Saturday, 1 May 2010


I first experienced an ‘inspired visualization’ in the home of a Druid Priestess. There were twelve or so of us sprawled out on her carpet. I laid my jumper over my eyes and listened to her seductive voice describe an imaginary landscape, telling us to smell the scents and look around us. She called this ‘using our psychic eyes’, which, apparently, were open behind our closed lids.

At first, thoughts kept getting in the way… do I look a prat lying here…is my bag of Chorizos good enough for the communal table? Bit-by-bit, I began seeing things that felt very real. I could feel the grass beneath bare feet, hear a skylark singing. Her voice faded away, and it was up to me what happened next. It was, in fact, just like plotting a story.

Visualization is used regularly as a therapeutic tool to help people with difficulties, and within various spiritual paths to explore the subconscious, and…whether they know it or not…by most writers. A mild trance state takes you from one world (physical, concrete) into another (spirit-based and ethereal).

Trance states are not all that rare. The rhythmic waves that are the electrical impulses of our brains beat at various speeds. When we are alert and about our daily business, they’re fast-paced. When deeply asleep, they slow dramatically. But as writers, we can tap into the cycles that lie between sleep and alertness, when the waves slow to an Alpha rhythm.

It’s that common experience in the supermarket. Tin of beans in hand, our minds soar off somewhere. When a passing friend calls our name, we don’t hear them, and if they tap our shoulders, we jump, hopefully without dropping the beans on their foot. Writers can take advantage of ‘losing of yourself’. In this slower state of thinking, the relaxed, twilight world of the trance, vivid imagery flashes into the mind’s eye.

Like most other writers, I’m fascinated by how plots, characters and entire scenes arrive from nowhere, and recognize that the act of physical writing is merely the setting down of the words and pictures that have already appeared in our imaginations - whether that happened moments, weeks or years before we write. But the guided visualization in the house of the Druid made me ask, what is our imagination? What happens when we visit the world of ‘story’ – when characters stand gazing out from headlands, the salt spray on their lips, despite the fact we’re actually doing the washing up?

Enhancing this imaginative process enables the writing to become sharper, more ‘present’, more melodic. Settings have colour, taste, smell and the subtlest background sounds all built in. The techniques are simple, but need clear instructions to help their effectiveness.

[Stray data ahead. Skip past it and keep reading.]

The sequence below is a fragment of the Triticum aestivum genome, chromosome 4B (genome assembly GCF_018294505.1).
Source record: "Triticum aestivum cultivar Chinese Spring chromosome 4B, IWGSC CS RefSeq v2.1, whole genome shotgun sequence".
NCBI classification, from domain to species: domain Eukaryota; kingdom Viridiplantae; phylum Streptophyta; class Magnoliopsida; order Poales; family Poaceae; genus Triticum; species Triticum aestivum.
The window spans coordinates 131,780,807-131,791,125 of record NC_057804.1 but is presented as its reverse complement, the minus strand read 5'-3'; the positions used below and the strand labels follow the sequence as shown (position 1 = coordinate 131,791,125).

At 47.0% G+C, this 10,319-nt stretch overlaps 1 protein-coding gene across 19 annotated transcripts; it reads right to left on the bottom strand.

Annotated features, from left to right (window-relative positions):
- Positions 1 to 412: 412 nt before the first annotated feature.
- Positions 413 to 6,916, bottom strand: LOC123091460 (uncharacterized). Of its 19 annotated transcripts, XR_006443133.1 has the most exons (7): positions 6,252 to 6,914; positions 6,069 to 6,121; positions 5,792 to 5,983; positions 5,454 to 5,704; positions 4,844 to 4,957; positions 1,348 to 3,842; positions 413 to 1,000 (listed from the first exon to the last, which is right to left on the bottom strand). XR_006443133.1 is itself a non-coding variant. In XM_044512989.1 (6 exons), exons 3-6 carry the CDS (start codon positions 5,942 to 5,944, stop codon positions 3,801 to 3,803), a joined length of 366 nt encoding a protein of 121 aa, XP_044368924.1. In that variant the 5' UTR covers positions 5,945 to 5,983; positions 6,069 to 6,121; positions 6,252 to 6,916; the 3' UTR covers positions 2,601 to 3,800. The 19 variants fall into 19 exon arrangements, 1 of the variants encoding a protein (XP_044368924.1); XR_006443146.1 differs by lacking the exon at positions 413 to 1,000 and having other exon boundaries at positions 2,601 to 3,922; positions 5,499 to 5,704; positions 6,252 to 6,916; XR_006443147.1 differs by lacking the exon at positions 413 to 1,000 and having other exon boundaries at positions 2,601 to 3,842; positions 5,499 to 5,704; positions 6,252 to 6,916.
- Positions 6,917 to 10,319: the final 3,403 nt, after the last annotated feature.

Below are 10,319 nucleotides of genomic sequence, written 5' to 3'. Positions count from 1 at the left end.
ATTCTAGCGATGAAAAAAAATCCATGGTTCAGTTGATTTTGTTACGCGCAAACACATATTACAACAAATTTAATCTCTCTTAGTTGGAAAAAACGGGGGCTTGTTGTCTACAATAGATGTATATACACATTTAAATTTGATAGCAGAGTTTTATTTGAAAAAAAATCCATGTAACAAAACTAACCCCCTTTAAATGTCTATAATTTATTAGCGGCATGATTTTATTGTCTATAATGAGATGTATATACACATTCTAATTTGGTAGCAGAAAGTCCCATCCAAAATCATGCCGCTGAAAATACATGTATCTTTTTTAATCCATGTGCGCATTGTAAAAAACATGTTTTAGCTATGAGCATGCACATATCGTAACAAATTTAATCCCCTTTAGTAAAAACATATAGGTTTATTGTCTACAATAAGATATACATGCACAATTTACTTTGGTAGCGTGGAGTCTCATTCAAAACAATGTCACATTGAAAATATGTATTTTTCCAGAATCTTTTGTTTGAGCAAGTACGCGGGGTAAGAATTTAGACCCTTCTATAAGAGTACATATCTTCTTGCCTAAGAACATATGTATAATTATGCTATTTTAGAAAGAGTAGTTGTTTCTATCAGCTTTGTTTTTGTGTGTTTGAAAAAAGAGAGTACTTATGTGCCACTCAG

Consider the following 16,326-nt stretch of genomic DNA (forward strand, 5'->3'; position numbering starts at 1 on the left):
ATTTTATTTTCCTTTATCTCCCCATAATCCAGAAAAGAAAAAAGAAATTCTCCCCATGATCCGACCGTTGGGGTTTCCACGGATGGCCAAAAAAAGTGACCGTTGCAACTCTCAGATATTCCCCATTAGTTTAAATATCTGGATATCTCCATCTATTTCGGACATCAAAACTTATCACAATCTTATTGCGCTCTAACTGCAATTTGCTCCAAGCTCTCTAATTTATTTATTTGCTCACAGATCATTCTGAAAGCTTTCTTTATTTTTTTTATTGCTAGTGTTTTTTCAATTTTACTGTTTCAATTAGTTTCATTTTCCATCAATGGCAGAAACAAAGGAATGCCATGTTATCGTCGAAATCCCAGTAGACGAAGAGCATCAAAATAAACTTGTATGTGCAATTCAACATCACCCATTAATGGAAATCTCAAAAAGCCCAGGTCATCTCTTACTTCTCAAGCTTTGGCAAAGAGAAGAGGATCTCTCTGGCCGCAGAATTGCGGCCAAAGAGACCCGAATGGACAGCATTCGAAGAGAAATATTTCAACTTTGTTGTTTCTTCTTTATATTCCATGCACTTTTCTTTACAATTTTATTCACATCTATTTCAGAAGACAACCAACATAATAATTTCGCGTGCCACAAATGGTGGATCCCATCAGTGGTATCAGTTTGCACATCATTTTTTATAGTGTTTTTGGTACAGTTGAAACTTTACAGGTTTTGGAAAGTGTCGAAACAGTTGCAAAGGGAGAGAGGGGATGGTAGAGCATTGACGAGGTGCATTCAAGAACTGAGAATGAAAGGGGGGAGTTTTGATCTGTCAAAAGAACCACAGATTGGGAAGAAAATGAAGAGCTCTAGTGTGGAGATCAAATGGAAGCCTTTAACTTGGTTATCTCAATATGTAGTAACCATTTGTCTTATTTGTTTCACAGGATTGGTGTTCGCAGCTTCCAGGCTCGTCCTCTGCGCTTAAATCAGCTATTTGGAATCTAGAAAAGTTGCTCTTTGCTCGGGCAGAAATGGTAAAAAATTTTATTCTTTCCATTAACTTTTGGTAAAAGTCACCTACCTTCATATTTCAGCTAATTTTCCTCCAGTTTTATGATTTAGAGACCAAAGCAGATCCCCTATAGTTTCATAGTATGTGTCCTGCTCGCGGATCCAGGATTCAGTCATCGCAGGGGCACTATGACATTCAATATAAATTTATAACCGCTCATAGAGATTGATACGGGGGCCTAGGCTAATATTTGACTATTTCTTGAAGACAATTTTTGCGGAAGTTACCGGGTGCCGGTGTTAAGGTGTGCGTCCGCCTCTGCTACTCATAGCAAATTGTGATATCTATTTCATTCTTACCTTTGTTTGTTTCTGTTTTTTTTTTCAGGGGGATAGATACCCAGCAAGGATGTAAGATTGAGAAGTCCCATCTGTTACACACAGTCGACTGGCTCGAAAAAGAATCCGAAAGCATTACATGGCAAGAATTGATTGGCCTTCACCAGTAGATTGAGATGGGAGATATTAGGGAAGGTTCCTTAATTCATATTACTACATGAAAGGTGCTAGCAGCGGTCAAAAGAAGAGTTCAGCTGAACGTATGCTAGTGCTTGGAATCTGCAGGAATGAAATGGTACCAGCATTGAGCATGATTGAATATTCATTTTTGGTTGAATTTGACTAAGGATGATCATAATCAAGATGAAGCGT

Deliberately entering an imagined world begins by finding a quiet place. The journey into a ‘story’ starts with gentle breathing and waiting for the thoughts that drift, unbidden, through your mind to become focused.

Imagine, for instance, turning the pages of a book. To find your story, keep gently turning pages, moving along until you’ve left the physical realm outside your body behind and are actually inside your own head. Allow the experience to take shape in anyway it likes – words, pictures, symbols, dance, feelings. Don’t worry if you fall asleep – take advantage of those ‘drifting’ moments that are even deeper than the Alpha brain wave state.

If your writing relates to a particular world, you may like to play music that will summon up the appropriate image, but keep the noise level down and avoid song – the words will overtake your own internal dreaming.

Place your notebook and pen by your, and, as soon as you are back, write down everything you experienced. This is the most important part of the exercise. Write immediately, using a freewriting technique, not stopping to correct your work. Describe in detail whatever comes to you.

When you’re stuck for something to write, visualization will send you in search of childhood memories or forgotten moments of passion. If you’re stuck at a point in a story, you can seek the clues to the puzzles of your plot. You can become your character’s therapist, or watch them choose what they wear, eat, drive. You will soon find that your mind is full of startling revelations and things jump out at you and demand to be written down.

Imagination is where your writing begins – using this ‘visualization’ technique, you can enter it and roam around it at will. Writing will spill out. You’ll never be afraid of the ‘blank page’ again…you’ll be writing directly from your own inspiration.

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